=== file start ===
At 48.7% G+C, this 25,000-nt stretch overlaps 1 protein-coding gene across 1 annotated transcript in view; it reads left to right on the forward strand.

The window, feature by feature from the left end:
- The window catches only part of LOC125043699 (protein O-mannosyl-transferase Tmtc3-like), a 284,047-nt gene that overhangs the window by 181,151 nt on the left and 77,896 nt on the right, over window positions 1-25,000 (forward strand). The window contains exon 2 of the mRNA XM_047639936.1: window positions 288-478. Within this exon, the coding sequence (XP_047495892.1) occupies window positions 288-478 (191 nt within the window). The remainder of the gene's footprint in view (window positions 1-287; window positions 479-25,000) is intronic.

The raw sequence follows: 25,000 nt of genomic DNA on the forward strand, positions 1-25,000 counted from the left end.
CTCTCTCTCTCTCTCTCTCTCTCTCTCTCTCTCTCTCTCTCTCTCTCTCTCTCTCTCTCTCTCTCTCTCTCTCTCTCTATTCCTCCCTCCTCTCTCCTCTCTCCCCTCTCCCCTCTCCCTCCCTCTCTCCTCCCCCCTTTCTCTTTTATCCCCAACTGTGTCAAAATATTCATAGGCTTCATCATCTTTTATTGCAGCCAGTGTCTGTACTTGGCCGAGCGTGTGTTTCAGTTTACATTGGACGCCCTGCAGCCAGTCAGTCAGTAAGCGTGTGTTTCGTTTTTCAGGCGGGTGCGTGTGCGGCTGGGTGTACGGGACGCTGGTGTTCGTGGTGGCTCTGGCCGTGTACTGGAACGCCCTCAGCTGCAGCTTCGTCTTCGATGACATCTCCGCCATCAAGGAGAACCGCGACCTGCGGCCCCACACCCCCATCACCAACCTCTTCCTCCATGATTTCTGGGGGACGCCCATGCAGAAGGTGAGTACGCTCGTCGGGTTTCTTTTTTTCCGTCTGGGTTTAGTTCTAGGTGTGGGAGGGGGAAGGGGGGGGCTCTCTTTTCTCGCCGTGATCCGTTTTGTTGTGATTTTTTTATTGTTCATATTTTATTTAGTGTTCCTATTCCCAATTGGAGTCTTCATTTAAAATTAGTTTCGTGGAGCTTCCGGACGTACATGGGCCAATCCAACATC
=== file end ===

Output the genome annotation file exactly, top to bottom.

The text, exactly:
At 48.7% G+C, this 25,000-nt stretch overlaps 1 protein-coding gene across 1 annotated transcript in view; it reads left to right on the forward strand.

The window, feature by feature from the left end:
- The window catches only part of LOC125043699 (protein O-mannosyl-transferase Tmtc3-like), a 284,047-nt gene that overhangs the window by 181,151 nt on the left and 77,896 nt on the right, over window positions 1-25,000 (forward strand). The window contains exon 2 of the mRNA XM_047639936.1: window positions 288-478. Within this exon, the coding sequence (XP_047495892.1) occupies window positions 288-478 (191 nt within the window). The remainder of the gene's footprint in view (window positions 1-287; window positions 479-25,000) is intronic.

The raw sequence follows: 25,000 nt of genomic DNA on the forward strand, positions 1-25,000 counted from the left end.
CTCTCTCTCTCTCTCTCTCTCTCTCTCTCTCTCTCTCTCTCTCTCTCTCTCTCTCTCTCTCTCTCTCTCTCTCTCTCTATTCCTCCCTCCTCTCTCCTCTCTCCCCTCTCCCCTCTCCCTCCCTCTCTCCTCCCCCCTTTCTCTTTTATCCCCAACTGTGTCAAAATATTCATAGGCTTCATCATCTTTTATTGCAGCCAGTGTCTGTACTTGGCCGAGCGTGTGTTTCAGTTTACATTGGACGCCCTGCAGCCAGTCAGTCAGTAAGCGTGTGTTTCGTTTTTCAGGCGGGTGCGTGTGCGGCTGGGTGTACGGGACGCTGGTGTTCGTGGTGGCTCTGGCCGTGTACTGGAACGCCCTCAGCTGCAGCTTCGTCTTCGATGACATCTCCGCCATCAAGGAGAACCGCGACCTGCGGCCCCACACCCCCATCACCAACCTCTTCCTCCATGATTTCTGGGGGACGCCCATGCAGAAGGTGAGTACGCTCGTCGGGTTTCTTTTTTTCCGTCTGGGTTTAGTTCTAGGTGTGGGAGGGGGAAGGGGGGGGCTCTCTTTTCTCGCCGTGATCCGTTTTGTTGTGATTTTTTTATTGTTCATATTTTATTTAGTGTTCCTATTCCCAATTGGAGTCTTCATTTAAAATTAGTTTCGTGGAGCTTCCGGACGTACATGGGCCAATCCAACATC